Series 5, Puerto Rican Publicity Materials, 1980s-2000
Series 6, Puerto Rican Photographs, 1960s-2000; undated
Subseries 6.1, Parades, 1977
Subseries 6.2, Parties and Banquets, 1970-1996
Subseries 6.3, Community Events, 1972-1999, undated
Subseries 6.4 Employees, Plants, and Offices, 1961-1999, undated
Subseries 6.5, Awards, 1970s-1996, undated
Subseries 6.6, Sporting Events, Teams, and Awards, 1970s
Subseries 6.7, Travel, 1960s, undated
Subseries 6.8, Products, 2000, undated
Series 7, Puerto Rican Corporate Materials, 1970s-2000; undated
Series 8, Audiovisual Materials, 1990s, undated
Biographical / Historical:
Prudencio Unanue (1886-1976) was born in the Basque region of northern Spain. He immigrated to the island of Puerto Rico in 1902 and married Carolina Casal (1890-1984) in 1921. In 1916, he moved to New York where he studied business and worked for a customs agency. Missing the tastes and smells of home cooking, the Unanues believed that there was an expanding immigrant market for the ingredients of "authentic Spanish cuisine." In 1936, they opened Unanue, Incorporated, a warehouse on Duane Street in lower Manhattan, to supply corner stores or bodegas. Over thirty years, the Unanue and Sons import business grew tremendously. Eventually, the business began to do its own food processing, canning, and packaging. In 1958, Goya Foods bought its first factory in Brooklyn, New York.
The Unanues and Sons Company purchased the name "Goya" in 1936 from a Moroccan sardine supplier for one dollar. In 1946, the company changed its name to Unanue and Sons, Incorporated. It assumed the name Goya Foods, Incorporated in 1961, although it had used the name Goya for its products since 1936.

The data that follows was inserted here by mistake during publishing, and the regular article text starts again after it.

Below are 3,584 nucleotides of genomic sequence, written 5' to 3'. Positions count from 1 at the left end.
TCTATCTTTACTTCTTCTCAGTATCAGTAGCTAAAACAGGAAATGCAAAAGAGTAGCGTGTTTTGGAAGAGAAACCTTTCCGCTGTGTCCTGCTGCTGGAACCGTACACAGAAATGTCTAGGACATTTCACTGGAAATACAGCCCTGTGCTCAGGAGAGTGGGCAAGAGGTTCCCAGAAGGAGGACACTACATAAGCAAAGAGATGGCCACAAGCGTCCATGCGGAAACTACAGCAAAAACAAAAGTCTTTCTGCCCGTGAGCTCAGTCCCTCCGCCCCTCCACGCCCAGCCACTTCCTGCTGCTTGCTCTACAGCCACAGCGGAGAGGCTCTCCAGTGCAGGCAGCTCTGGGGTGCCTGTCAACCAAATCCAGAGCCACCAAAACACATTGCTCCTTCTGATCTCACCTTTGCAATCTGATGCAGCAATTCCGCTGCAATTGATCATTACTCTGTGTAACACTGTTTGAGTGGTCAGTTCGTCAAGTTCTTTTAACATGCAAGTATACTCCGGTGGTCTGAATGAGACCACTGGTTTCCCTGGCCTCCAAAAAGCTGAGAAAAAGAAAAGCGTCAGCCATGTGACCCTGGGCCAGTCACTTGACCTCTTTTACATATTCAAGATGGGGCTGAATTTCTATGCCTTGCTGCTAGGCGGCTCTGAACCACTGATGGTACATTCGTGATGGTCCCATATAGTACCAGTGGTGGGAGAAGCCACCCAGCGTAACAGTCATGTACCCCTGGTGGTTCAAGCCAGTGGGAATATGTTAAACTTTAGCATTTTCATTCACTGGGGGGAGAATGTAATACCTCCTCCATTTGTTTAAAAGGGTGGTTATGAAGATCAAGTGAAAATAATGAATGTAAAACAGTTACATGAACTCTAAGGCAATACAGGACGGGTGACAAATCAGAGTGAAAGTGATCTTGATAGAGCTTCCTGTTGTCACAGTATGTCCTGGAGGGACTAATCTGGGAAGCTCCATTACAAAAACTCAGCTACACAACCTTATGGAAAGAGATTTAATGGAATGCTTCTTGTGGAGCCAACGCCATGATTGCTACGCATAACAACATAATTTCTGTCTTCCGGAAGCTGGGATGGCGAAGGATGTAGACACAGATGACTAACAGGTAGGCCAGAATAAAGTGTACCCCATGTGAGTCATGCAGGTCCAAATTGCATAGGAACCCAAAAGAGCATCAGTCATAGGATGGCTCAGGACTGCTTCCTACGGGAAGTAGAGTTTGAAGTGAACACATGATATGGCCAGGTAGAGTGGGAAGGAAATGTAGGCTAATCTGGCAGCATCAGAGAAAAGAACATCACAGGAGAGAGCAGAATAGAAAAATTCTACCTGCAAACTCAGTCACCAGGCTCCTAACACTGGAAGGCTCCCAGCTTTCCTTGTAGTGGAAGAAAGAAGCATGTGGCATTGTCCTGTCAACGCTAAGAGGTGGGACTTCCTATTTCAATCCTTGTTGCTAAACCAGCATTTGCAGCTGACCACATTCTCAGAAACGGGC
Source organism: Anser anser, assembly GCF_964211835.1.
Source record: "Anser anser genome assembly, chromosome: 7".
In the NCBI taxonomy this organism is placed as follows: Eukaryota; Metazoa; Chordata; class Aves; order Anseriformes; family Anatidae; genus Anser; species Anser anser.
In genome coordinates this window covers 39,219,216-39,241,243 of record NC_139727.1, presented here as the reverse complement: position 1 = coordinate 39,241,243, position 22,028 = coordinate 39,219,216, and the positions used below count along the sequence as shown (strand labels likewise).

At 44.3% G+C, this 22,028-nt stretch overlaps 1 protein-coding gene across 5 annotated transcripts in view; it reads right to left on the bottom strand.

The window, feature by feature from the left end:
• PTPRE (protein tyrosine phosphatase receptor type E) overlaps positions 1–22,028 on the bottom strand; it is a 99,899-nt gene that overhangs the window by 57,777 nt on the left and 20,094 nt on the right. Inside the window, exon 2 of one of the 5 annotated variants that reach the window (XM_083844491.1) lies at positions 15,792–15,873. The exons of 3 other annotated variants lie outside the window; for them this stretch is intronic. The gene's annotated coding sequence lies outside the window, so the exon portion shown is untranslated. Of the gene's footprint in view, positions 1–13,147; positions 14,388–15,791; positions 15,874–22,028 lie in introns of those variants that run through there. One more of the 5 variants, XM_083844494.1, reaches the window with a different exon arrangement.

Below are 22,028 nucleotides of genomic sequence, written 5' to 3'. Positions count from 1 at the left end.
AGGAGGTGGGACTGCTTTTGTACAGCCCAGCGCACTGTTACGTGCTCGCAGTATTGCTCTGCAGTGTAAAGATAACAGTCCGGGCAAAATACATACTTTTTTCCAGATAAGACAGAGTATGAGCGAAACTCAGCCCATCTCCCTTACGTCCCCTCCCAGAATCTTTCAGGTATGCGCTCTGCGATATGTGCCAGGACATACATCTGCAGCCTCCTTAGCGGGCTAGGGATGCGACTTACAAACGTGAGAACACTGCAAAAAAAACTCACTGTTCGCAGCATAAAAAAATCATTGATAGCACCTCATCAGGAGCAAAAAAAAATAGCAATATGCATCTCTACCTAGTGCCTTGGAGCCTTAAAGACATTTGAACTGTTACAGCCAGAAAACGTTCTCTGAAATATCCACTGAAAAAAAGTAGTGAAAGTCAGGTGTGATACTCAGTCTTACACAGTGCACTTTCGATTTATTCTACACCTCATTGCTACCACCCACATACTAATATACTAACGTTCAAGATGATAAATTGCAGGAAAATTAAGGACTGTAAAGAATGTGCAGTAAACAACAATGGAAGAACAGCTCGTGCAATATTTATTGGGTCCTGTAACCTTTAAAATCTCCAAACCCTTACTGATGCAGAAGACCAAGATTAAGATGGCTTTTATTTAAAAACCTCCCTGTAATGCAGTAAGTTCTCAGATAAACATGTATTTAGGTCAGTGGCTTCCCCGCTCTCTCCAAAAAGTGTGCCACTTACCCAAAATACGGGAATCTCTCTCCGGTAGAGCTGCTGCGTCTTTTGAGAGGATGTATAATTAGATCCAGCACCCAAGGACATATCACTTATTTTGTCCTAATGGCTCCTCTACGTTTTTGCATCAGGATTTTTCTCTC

Goya Foods Company continued to innovate, pioneering television advertising in Puerto Rico. During the 1960s, Goya Foods sought out opportunities to expand its customer base as larger numbers of Caribbean immigrants moved into the United States. By sponsoring music festivals, sports teams, and other activities Goya Foods supported the cultural life; parades, beauty pageants, festivals, of various communities in the United States and Puerto Rico.
In 1974, Goya Foods moved to its current office headquarters and factory building in Secaucus, New Jersey. By 2000, Goya owned factories in upstate New York, California, Illinois, New Jersey, Massachusetts, Texas, Florida, as well as Puerto Rico, the Dominican Republic, and Spain.
 Francisco de Goya (1746-1828) was an influential Spanish artist whose paintings reflected the historical upheavals of his time. For many, the art of Francisco de Goya truly revealed Spain because he painted all of its people.
 Note that words in Spanish are set off in italics; periodical titles are underlined.
Government of Puerto Rico Division of Community Education Posters, Teodoro Vidal Collection, and Tito Puente Papers.
The Division of Culture and the Arts holds items related to this collection including promotional items, display props, a neon sign, products and containers, and clothing. See accession number, 1999.3017.
This collection was donated to the National Museum of American History in 1999 by Goya Foods, Inc. through Rafael Toro, Director of Public Relations.
The collection is open for research use.
Physical Access: Researchers must handle unprotected photographs with gloves. Researchers must use reference copies of audio-visual materials. When no reference copy exists, the Archives Center staff will produce reference copies on an "as needed" basis, as resources allow.
Technical Access: Do not use when original materials are available on reference video or audio tapes.
Collection items available for reproduction, but the Archives Center makes no guarantees concerning copyright restrictions. Reproduction permission from Archives Center: fees for commercial use. All duplication requests must be reviewed and approved by Archives Center staff.